Why the Future of Synthetic Biology Needs a Platform

SynBioBeta San Francisco 2017: Why the Future of Synthetic Biology Needs a Platform

Today, the Ginkgo team and I are attending the 6th annual SynBioBeta conference in San Francisco—an annual meeting that brings together leaders in the synthetic biology industry. I’m kicking off the day discussing why biology is the most powerful and advanced technology on the planet and Ginkgo’s mission is to make biology easier to engineer.

We’re witnessing an exciting shift in the biotech world. Companies big and small across a variety of industries—from enzymes to fragrances to agriculture—are realizing the power of biology as a better way to make everyday ingredients and products.

Last month, we partnered with Bayer to launch a new company—along with a $100M Series A investment—to improve plant-associated microbes, focusing on nitrogen fixation. Nitrogen fertilizer is a significant contributor to greenhouse gas emissions and water pollution, and we’re proud to be at the forefront of solving such a major problem with biology.

We hope this partnership serves as a major indicator for synthetic biology’s potential: big companies are looking to solve big problems with this technology. But more importantly, we believe the potential for biology doesn’t have to come with a $100M investment. Smaller companies are also rethinking manufacturing through biology, and we’re committed to being a platform that’s accessible to companies of all industries and all budgets.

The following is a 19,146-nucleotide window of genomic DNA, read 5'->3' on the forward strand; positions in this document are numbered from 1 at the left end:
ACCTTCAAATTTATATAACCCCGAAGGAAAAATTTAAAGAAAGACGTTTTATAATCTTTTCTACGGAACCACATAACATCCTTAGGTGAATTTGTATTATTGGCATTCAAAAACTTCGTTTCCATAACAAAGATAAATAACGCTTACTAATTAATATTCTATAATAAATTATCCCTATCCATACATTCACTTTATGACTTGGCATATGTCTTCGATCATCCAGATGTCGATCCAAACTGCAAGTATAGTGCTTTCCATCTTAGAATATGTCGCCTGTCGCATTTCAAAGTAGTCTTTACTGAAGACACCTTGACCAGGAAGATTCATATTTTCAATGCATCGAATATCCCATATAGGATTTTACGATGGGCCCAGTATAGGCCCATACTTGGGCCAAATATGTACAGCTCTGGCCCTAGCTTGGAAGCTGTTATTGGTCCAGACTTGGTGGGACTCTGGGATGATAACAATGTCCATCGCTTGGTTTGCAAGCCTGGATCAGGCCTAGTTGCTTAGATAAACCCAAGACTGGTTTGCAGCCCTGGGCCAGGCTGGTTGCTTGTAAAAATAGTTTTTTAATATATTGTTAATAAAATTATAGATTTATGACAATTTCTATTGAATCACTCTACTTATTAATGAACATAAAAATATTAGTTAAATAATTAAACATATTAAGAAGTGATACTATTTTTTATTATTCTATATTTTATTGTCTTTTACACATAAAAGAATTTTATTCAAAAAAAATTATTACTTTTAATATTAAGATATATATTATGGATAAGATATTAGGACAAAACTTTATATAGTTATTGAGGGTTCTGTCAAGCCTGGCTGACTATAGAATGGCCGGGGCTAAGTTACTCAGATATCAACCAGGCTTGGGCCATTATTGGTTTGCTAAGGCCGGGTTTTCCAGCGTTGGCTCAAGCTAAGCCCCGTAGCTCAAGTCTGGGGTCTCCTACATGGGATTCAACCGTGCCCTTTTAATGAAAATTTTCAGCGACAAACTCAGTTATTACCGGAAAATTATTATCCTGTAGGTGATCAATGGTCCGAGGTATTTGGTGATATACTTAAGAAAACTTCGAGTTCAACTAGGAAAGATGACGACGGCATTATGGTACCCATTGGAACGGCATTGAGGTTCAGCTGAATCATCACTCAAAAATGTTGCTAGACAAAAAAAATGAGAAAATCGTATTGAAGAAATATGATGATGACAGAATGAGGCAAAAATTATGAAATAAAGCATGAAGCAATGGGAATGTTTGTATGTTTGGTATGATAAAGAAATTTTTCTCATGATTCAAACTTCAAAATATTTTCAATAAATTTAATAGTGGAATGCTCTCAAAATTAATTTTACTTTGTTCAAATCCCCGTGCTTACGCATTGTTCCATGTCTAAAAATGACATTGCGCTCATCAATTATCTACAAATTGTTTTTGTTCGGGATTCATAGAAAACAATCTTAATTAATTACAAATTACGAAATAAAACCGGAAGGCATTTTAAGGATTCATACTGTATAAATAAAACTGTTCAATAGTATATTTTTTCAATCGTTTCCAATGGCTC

Today we have three announcements that help cement our vision for being a universal and accessible platform for the biotech world:

• We’ve long-admired Transcriptic’s mission to make lab work less expensive and faster thanks to the power of automation. Today we’re investing over $10 million to bring their software into our foundries, to further improve our automation processes.
• We’re teaming up with Geltor, an 8-person company creating texturizing proteins for foods and cosmetic products, to help it make products faster and more efficiently. With our foundry, Geltor’s team can focus on product design and development, and more importantly make biotech timelines compatible with business cycles in the CPG markets.
• To support our growth, we’ll be purchasing one billion pairs of synthetic DNA from our longtime partner Twist Bioscience. It’s a historic purchase, and ensures we’re ready to support the needs of today’s customers and tomorrow’s partners.